Google+, Google’s new social network, currently in Beta, comes at a perfect time for Healthcare and Pharma.
Healthcare and Pharma firms have been volleying with the idea of social for a while now, dipping their toes in the water at Facebook, creating their own communities, and working with foundations online.
There are always lots of questions. Do they want to go there? Will they be accepted if they do?
Google offers a number of great services that can play a key role in healthcare marketing. Google Photos is one huge example. However, Google+ is arguably even more important.
I think Google+ is a great opportunity for healthcare and pharma to get in on the ground floor.
In fact, Google is working on a separate and specific option for businesses that includes deep analytics and the ability to connect to products like AdWords.
Google+ product manager Christian Oestlien says, “The business experience Google is creating should far exceed the consumer profile in terms of its usefulness to businesses.”
Many pharmas already use Google apps. Google only has one license fee for all its tools and apps, whereas Microsoft charges per software package-one for Office, one for Exchange, etc.
The most exciting thing about using the new Google+ social network is the availability of all the Google tools now being incorporated into its platform.
The functionality of the tools will become more interesting and accessible as people in the G+ network try them and motivate others to use them.
In an effort to unify the brand names, Blogger and Picasa are being renamed Google Blogs and Google Photos.
Pharma’s business needs
It is hard to believe that Google Health is off the table (as of January 2012), especially if Google wants the pharmaceutical industry to incorporate Google+ into its online health-related business models. Why wouldn’t it?
It’s logical to assume that current Google tools can be adapted to pharma business needs.
Google maps are already feature-ful, but now Google invites local experts to make their own maps in Google Mapmaker.
For pharma, this may be a great way to show places where patients can seek assistance.
Pharma can sponsor patient mapmakers to show disease-specific resources.
Maps could show airport check-in locations for chronically ill and acute care travelers. If the need arises, the traveler can click on the map and make an appointment.
Google Places can integrate with the maps, letting us know where best care practices exist.
Imagine sharing three-dimensional designs of our DNA (presented through Google Sketchup) as our whole genomes become accessible through cloud computing; all this synchronized with Google Chrome.
Pharma could incorporate the features of Google Offers (similar to Groupon) as a way to incentivize people to keep their health a focus as they travel-giving coupons for restaurants with healthy menu items, for over the counter products, and for exercise facilities.
All of these tools and more are poised to synchronize with the G+ network features. The tools become the gears of the social engines.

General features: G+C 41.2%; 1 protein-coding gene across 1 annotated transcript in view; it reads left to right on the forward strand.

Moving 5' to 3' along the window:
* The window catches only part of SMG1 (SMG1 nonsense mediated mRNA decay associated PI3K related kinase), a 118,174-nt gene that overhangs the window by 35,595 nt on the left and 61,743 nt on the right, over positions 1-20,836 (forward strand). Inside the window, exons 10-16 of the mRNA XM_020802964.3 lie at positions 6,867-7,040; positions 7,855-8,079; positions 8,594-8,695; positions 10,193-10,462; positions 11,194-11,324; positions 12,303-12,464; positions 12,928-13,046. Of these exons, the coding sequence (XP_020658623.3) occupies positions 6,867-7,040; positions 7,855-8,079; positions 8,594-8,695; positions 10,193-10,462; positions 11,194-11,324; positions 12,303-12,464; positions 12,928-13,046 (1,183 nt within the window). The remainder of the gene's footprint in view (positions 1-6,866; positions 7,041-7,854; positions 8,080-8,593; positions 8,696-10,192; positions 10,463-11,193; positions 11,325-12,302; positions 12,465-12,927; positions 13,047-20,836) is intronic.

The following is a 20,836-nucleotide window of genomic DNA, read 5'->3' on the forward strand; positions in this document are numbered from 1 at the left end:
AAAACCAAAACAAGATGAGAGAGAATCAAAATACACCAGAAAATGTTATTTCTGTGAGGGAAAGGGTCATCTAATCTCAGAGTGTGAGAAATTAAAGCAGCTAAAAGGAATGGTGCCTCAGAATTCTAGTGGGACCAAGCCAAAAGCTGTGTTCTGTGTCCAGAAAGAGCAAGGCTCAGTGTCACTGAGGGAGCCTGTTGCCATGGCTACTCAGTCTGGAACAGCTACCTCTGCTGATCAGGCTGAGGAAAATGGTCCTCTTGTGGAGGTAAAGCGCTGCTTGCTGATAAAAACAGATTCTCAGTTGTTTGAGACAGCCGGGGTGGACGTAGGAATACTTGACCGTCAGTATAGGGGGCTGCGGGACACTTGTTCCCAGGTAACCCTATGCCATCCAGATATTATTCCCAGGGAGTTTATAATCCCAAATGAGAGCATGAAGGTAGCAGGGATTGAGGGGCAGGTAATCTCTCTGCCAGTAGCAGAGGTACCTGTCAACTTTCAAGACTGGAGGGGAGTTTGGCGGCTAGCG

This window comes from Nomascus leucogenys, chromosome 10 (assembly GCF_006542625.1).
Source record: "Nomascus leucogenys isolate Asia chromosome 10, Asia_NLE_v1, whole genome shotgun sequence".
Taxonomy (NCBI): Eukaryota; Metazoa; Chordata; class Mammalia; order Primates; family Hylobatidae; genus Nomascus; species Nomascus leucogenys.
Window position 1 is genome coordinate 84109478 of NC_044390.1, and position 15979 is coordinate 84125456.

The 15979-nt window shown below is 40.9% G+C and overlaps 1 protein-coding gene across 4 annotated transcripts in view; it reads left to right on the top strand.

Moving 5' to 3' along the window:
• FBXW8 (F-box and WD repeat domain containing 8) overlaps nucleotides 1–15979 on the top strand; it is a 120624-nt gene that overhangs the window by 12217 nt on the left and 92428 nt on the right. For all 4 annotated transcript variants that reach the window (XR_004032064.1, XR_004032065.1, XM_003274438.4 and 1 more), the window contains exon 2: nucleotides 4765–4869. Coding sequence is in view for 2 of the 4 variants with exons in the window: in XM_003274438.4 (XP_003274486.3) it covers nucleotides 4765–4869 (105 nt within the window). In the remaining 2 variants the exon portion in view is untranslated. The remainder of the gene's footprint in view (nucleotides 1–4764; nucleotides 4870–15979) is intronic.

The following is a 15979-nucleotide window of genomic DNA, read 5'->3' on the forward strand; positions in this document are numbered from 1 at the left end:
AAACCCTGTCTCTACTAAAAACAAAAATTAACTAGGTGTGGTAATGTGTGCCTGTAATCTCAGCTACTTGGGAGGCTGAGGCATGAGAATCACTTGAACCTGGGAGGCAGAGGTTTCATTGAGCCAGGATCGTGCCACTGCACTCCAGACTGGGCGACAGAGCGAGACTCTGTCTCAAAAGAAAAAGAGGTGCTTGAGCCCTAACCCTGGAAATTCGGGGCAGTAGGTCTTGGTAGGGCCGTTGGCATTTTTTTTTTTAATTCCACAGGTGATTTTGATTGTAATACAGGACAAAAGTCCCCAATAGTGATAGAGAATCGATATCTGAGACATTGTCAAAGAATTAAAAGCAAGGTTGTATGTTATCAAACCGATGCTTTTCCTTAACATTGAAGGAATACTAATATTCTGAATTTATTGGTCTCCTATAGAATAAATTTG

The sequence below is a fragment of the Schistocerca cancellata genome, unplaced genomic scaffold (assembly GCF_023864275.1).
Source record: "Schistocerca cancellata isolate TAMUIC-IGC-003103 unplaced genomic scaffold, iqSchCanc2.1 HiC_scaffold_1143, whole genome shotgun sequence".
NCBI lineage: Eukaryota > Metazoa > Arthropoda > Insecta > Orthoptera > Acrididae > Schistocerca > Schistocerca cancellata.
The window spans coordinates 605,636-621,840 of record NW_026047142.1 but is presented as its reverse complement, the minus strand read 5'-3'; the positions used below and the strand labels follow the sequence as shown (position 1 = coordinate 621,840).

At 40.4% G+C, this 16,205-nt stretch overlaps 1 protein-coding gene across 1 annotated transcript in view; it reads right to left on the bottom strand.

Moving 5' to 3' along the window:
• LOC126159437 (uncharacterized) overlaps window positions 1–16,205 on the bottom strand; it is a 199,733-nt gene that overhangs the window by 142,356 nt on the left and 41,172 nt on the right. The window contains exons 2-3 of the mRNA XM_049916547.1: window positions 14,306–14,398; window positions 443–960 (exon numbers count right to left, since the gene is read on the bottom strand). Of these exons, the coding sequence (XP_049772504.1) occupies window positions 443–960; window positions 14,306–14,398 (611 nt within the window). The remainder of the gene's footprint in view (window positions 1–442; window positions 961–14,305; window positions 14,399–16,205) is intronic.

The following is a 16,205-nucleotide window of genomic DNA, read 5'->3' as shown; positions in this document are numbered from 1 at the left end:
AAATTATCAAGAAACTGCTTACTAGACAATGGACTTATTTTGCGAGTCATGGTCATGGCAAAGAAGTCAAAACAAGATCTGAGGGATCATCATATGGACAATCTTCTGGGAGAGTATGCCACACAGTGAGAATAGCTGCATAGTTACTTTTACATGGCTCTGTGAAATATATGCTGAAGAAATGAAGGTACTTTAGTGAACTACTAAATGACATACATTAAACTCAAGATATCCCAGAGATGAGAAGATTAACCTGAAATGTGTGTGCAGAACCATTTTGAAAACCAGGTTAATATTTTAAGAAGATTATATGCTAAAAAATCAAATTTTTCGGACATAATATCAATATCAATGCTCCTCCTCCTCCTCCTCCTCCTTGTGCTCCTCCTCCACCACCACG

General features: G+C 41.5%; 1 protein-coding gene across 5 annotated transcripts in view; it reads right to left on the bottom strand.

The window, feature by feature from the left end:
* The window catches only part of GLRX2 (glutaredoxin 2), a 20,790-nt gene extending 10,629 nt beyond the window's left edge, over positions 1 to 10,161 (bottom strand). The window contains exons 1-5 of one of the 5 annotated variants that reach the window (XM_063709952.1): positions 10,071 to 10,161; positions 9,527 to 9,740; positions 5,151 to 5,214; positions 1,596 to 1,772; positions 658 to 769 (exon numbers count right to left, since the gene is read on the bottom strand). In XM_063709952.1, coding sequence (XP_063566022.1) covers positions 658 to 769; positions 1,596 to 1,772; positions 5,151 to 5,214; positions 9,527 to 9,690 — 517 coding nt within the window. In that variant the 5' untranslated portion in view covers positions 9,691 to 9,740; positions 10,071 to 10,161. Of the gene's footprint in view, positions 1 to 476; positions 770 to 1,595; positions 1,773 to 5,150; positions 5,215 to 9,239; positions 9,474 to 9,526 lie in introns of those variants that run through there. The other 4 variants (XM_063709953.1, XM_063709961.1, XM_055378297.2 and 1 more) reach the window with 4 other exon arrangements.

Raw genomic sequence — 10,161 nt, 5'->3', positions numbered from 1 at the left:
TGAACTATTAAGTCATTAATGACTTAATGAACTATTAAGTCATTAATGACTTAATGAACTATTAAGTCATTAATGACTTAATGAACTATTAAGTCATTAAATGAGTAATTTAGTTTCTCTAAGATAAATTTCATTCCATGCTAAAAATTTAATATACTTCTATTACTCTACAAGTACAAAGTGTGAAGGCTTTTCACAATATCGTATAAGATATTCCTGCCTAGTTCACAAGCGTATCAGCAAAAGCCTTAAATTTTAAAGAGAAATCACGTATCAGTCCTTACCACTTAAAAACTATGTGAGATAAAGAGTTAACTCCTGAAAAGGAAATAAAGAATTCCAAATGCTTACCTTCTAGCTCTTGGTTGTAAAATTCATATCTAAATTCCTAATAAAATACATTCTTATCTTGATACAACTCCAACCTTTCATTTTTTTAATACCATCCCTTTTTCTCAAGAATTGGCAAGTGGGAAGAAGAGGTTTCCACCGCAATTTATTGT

As for Google+ itself, intuitive and attractive features are built in. The first being Circles, which are the people groupings.
Circles can be tailor-made. Members can be dropped and dragged into appropriate circles, allowing for logical and functional privacy.
When Google releases its G+ business model, it is reasonable to expect Circles will address pharmas requirement to cluster their community members: employees, scientists, researchers, physicians, patient groups and more.
Separate messages could be sent to specific circles, perhaps even with an enhanced security feature to prevent retransmission.
I also love the HangOut feature of Google+. This is for gathering in general.
It’s well suited for people who have a chronic disease like cystic fibrosis and who can never be together for the fear of transmitting deadly bacteria. Imagine, patients can “hang out,” be silly or serious together in real time.
The best part is HangOut works with GoogleTranslate, allowing members who speak different languages to “hang out” and share knowledge from all over the world.
The Sparks feature allows members to share information about a common interest. Pharmas may want to tell a circle of physicians about a new product or a circle of patients about the latest appropriate app.
Sparks can overlay information on different circles (member groups).
With all the tools in place, it will be interesting to see how G+ evolves. There are still bugs as engineers move everything together.
They are working with a sophisticated bunch of early users in the Beta version, including Mark Zuckerberg, the creator of Facebook!
The good news is Google engineers are working to meet the very different needs of the business community.
I can’t help thinking that with all the tools becoming more like cogs, having the ability to mix and match so many gears and circles with sparks flying and instant translation, a Google Global Village is coming into focus.
Patient advocate Jeanne Barnett founded the e-patient community at cysticfibrosis.com in 1996. For more information, see Medrise.com. For more from Jeanne Barnett, see ‘Future pharma: The home as healthcare center‘ and ‘Patient power: From technology to treatments‘.
For more on patients and technology, join the sector’s key players at Patient Adherence USA on October 24-25 in Philadelphia and Mobile Innovation for Pharma on December 1-2 in London.
For more on how pharma can make the most of new technologies, check out eyeforpharma’s Future Pharma special report.
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